OCTOBER 13, 2021 · 3:47 PM
Large-scale wind and solar energy development has generated both opportunity and conflict across Ohio in recent years. For several months, we monitored the progress of Senate Bill 52, a proposal intended to address community and landowner concerns about wind and solar facilities. This past Monday marked the effective date for Senate Bill 52, passed by the Ohio Legislature in June, and we’ve been busy developing new resources to help explain the laws that are now effective.
– Keith Johnson, Purdue Extension Forage Specialist
A yew bush used as landscaping is in need of a trim. Don’t feed the trimmings to livestock or death will occur. (Photo Credit: Keith Johnson)
It’s that time of year when the yew (pronounced like the letter “U”) is likely in need of a trim to look best as a landscaping plant. Yews have been used as a common landscaping shrub or small tree for decades. They have closely spaced, glossy, rather tough, dark green, linear pointed-end leaves that are 1.5 – 2 inches long. Hard-to-see male and female flowers are found on separate plants and form fleshy red to yellow fruits that contain a single seed.
Many plants have poisonous compounds that can cause all kinds of concerns, and even death, if consumed. The interactions that I have had with veterinarians, suggest that the yew is right at or near the top of plants that cause livestock death. A disheartening scenario is when yew trimmings are thrown over the fence by the livestock owner or neighbor thinking that the trimmings would make a great snack for the livestock. Fresh or dry trimmings, it doesn’t matter. The result will be the same – death.
Yews are hardy perennial landscaping plants, but don’t toss the trimmings to your equine, heard, or flock or they won’t see the light of the next day.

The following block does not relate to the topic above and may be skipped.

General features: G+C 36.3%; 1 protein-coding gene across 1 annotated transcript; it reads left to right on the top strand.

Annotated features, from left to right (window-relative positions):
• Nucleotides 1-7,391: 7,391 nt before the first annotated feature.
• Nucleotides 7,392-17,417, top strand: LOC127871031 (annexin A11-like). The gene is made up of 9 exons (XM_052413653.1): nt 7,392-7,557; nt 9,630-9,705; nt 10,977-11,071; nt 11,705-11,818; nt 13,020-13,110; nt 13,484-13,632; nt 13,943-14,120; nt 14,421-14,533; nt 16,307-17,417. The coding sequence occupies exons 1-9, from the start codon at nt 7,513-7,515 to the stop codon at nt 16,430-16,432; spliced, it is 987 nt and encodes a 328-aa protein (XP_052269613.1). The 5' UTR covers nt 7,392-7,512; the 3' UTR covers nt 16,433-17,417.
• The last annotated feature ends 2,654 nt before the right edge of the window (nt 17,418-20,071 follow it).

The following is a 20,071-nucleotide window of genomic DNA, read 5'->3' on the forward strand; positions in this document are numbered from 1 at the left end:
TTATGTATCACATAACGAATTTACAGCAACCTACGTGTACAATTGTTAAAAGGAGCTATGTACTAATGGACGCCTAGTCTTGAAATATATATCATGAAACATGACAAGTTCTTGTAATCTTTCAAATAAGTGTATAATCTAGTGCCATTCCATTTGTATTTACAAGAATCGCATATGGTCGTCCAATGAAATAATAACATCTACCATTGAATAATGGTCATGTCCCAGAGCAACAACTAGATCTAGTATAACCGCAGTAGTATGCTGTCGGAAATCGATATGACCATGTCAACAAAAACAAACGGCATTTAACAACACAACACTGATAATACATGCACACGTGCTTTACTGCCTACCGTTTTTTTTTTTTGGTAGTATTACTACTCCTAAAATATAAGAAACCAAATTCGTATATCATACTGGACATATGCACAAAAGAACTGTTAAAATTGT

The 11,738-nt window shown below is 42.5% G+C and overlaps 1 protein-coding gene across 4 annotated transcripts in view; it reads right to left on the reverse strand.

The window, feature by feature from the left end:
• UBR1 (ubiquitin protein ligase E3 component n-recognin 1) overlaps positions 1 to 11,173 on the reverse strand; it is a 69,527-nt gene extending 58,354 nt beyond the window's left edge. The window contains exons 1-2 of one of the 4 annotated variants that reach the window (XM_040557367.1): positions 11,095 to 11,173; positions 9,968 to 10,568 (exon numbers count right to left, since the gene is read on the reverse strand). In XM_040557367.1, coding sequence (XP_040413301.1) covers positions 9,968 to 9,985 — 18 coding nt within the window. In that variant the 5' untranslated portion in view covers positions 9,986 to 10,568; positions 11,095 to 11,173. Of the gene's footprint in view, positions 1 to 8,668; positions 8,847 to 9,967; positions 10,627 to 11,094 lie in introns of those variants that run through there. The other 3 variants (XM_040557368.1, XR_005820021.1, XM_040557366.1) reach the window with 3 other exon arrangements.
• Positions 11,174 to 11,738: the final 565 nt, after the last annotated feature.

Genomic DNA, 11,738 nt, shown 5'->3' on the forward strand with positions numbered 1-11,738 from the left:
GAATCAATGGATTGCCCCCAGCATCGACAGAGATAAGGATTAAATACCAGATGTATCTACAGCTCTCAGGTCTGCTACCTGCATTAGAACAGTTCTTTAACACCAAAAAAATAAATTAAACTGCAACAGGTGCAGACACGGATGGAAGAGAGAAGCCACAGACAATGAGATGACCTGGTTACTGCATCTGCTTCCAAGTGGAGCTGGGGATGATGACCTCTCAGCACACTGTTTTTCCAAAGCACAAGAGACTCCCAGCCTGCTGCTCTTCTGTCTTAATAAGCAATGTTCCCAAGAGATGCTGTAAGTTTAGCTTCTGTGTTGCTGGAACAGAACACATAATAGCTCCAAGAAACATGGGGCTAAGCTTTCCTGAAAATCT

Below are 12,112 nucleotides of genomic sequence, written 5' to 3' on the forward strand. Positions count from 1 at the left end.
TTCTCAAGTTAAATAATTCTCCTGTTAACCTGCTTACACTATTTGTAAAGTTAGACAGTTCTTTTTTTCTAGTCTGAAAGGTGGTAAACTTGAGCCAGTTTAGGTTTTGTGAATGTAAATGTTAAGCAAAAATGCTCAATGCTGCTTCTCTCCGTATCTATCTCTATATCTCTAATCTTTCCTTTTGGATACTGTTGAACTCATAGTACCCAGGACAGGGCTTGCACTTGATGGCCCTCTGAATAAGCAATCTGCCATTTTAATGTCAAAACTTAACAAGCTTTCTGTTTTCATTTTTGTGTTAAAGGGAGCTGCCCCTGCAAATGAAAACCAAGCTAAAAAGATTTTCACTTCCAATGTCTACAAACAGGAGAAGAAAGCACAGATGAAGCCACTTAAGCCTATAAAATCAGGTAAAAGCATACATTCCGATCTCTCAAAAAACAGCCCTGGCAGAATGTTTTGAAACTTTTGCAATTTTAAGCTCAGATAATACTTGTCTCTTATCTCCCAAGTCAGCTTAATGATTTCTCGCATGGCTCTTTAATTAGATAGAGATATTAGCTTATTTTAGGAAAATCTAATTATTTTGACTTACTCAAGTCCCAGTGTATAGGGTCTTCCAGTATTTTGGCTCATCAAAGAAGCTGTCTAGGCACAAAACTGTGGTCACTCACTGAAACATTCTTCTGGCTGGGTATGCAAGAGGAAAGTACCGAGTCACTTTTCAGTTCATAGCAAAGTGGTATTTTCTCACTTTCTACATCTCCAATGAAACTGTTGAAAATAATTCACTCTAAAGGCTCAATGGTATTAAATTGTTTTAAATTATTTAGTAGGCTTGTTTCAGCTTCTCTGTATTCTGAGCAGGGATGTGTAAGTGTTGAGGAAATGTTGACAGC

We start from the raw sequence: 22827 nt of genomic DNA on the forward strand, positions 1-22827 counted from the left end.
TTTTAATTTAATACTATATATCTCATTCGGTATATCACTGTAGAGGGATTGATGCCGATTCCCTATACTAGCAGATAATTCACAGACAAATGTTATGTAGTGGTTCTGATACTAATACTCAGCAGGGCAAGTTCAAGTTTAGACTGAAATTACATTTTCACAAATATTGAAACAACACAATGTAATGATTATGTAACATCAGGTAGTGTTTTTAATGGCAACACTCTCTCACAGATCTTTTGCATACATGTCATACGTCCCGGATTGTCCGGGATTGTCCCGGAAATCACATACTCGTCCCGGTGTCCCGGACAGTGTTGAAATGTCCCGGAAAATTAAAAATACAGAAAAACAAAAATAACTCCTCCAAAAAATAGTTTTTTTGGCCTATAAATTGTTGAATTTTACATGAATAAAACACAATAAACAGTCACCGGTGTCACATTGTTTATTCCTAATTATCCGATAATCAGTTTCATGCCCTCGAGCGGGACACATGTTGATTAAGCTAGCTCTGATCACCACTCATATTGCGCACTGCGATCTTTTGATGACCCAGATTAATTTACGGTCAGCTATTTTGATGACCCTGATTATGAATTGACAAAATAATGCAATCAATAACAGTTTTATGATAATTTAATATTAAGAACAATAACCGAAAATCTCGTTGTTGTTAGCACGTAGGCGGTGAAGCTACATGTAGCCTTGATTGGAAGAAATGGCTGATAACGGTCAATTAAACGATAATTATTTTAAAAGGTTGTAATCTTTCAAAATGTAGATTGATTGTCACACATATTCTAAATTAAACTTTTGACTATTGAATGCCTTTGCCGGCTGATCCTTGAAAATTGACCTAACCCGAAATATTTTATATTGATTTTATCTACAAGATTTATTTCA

In memory of livestock that met “Their Maker” because they ate yew.
Garth Ruff, Beef Cattle Field Specialist, OSU Extension
Greg LaBarge, Agronomic Crops Field Specialist, OSU Extension
Hay and haylage crops are grown on just over 1 million acres in Ohio (NASS, 2019) and are grown on more Ohio farms (44% of all farms) than any other crop (Becot et al., 2020). In addition, there are over 1.3 million acres of pastureland on nearly 39,000 farms (50% of all farms) in the state of Ohio (NASS, 2017). Fertilizer costs represent 40% – 60% of the variable input costs of forage hay production (Ward et al., 2016, 2018), and so managing these costs is key to an Ohio forage producers’ ability to stay competitive. Furthermore, water quality issues in the state underscore the need for Ohio farmers to manage on-farm nutrients as efficiently as possible. A farmer’s ability to find this optimal balance between meeting crop nutrient requirements without over-application is highly reliant on the best available information. Continue reading
Recent conditions in some areas (soaked soil, fog- and dew-filled mornings, high daytime humidity) can give a different impression about the season so far than weather data at https://www.oardc.ohio-state.edu/weather1/ and various forecasts. Temperature, rainfall, and other data are collected around the clock at OSU vegetable (and other) research sites in Fremont, Celeryville, Wooster, and Piketon and have been for decades. So far in 2021, these four locations have accumulated less precipitation and more growing degree days (GDD) than their historical averages. Also, climate and weather authorities reported on June 11 that the Upper Midwest, including Ohio, is set to experience hot, droughty conditions. Most agree that a dry year is less problematic than a wet one — provided irrigation is possible. However, it can be difficult for vegetable growers to escape the unwanted effects of excessively high temperatures. A way to separate potentially minor, moderate, and severe heat stress, example effects of moderate-severe heat stress, and main strategies for mitigating heat stress during production are summarized below.